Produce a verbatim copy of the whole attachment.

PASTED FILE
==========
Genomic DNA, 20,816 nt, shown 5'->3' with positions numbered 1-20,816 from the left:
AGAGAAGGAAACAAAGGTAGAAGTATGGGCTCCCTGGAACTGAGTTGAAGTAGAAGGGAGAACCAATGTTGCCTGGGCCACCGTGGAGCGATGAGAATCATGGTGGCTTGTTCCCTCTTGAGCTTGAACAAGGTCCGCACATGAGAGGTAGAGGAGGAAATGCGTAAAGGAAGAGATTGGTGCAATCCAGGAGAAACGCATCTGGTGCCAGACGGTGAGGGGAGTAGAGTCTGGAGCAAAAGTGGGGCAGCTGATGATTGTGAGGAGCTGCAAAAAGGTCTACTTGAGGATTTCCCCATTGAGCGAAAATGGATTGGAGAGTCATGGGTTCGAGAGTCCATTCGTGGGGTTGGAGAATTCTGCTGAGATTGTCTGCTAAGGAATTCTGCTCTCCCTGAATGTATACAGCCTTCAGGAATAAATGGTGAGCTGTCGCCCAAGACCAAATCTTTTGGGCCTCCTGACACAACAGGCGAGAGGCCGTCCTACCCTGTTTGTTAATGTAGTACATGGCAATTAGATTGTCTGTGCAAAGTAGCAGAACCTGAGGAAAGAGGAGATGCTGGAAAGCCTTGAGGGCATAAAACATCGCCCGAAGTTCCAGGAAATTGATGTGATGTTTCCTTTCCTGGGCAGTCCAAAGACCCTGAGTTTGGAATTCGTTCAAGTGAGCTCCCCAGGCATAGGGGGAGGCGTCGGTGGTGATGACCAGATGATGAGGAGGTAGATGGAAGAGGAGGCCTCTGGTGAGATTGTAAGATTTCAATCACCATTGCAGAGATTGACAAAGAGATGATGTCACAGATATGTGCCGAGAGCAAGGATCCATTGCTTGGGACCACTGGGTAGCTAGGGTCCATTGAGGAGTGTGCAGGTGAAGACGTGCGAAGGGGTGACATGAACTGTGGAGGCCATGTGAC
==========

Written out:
Genomic DNA, 20,816 nt, shown 5'->3' with positions numbered 1-20,816 from the left:
AGAGAAGGAAACAAAGGTAGAAGTATGGGCTCCCTGGAACTGAGTTGAAGTAGAAGGGAGAACCAATGTTGCCTGGGCCACCGTGGAGCGATGAGAATCATGGTGGCTTGTTCCCTCTTGAGCTTGAACAAGGTCCGCACATGAGAGGTAGAGGAGGAAATGCGTAAAGGAAGAGATTGGTGCAATCCAGGAGAAACGCATCTGGTGCCAGACGGTGAGGGGAGTAGAGTCTGGAGCAAAAGTGGGGCAGCTGATGATTGTGAGGAGCTGCAAAAAGGTCTACTTGAGGATTTCCCCATTGAGCGAAAATGGATTGGAGAGTCATGGGTTCGAGAGTCCATTCGTGGGGTTGGAGAATTCTGCTGAGATTGTCTGCTAAGGAATTCTGCTCTCCCTGAATGTATACAGCCTTCAGGAATAAATGGTGAGCTGTCGCCCAAGACCAAATCTTTTGGGCCTCCTGACACAACAGGCGAGAGGCCGTCCTACCCTGTTTGTTAATGTAGTACATGGCAATTAGATTGTCTGTGCAAAGTAGCAGAACCTGAGGAAAGAGGAGATGCTGGAAAGCCTTGAGGGCATAAAACATCGCCCGAAGTTCCAGGAAATTGATGTGATGTTTCCTTTCCTGGGCAGTCCAAAGACCCTGAGTTTGGAATTCGTTCAAGTGAGCTCCCCAGGCATAGGGGGAGGCGTCGGTGGTGATGACCAGATGATGAGGAGGTAGATGGAAGAGGAGGCCTCTGGTGAGATTGTAAGATTTCAATCACCATTGCAGAGATTGACAAAGAGATGATGTCACAGATATGTGCCGAGAGCAAGGATCCATTGCTTGGGACCACTGGGTAGCTAGGGTCCATTGAGGAGTGTGCAGGTGAAGACGTGCGAAGGGGTGACATGAACTGTGGAGGCCATGTGAC